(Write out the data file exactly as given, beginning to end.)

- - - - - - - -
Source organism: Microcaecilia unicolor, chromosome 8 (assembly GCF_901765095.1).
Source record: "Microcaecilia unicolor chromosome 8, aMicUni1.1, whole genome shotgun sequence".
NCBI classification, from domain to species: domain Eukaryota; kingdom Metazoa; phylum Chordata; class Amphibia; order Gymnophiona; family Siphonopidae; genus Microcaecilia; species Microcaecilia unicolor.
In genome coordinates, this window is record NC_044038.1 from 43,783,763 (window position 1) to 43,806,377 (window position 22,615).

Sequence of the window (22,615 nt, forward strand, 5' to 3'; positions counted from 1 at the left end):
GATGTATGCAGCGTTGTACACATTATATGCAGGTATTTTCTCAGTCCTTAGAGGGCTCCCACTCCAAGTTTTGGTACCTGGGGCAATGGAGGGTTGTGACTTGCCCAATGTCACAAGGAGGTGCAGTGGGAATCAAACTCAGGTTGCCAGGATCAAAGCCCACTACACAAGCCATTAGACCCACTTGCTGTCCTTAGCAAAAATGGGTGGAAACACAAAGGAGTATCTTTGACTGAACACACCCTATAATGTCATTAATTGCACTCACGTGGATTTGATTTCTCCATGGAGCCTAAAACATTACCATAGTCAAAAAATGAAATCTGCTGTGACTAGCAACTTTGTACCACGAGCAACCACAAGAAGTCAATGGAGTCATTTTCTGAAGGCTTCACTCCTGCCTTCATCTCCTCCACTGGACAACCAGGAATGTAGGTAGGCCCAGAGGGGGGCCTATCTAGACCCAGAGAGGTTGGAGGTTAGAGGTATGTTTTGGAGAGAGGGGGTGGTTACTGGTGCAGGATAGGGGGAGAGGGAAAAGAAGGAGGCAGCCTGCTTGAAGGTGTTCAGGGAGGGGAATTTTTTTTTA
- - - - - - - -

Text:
Source organism: Microcaecilia unicolor, chromosome 8 (assembly GCF_901765095.1).
Source record: "Microcaecilia unicolor chromosome 8, aMicUni1.1, whole genome shotgun sequence".
NCBI classification, from domain to species: domain Eukaryota; kingdom Metazoa; phylum Chordata; class Amphibia; order Gymnophiona; family Siphonopidae; genus Microcaecilia; species Microcaecilia unicolor.
In genome coordinates, this window is record NC_044038.1 from 43,783,763 (window position 1) to 43,806,377 (window position 22,615).

Sequence of the window (22,615 nt, forward strand, 5' to 3'; positions counted from 1 at the left end):
GATGTATGCAGCGTTGTACACATTATATGCAGGTATTTTCTCAGTCCTTAGAGGGCTCCCACTCCAAGTTTTGGTACCTGGGGCAATGGAGGGTTGTGACTTGCCCAATGTCACAAGGAGGTGCAGTGGGAATCAAACTCAGGTTGCCAGGATCAAAGCCCACTACACAAGCCATTAGACCCACTTGCTGTCCTTAGCAAAAATGGGTGGAAACACAAAGGAGTATCTTTGACTGAACACACCCTATAATGTCATTAATTGCACTCACGTGGATTTGATTTCTCCATGGAGCCTAAAACATTACCATAGTCAAAAAATGAAATCTGCTGTGACTAGCAACTTTGTACCACGAGCAACCACAAGAAGTCAATGGAGTCATTTTCTGAAGGCTTCACTCCTGCCTTCATCTCCTCCACTGGACAACCAGGAATGTAGGTAGGCCCAGAGGGGGGCCTATCTAGACCCAGAGAGGTTGGAGGTTAGAGGTATGTTTTGGAGAGAGGGGGTGGTTACTGGTGCAGGATAGGGGGAGAGGGAAAAGAAGGAGGCAGCCTGCTTGAAGGTGTTCAGGGAGGGGAATTTTTTTTTA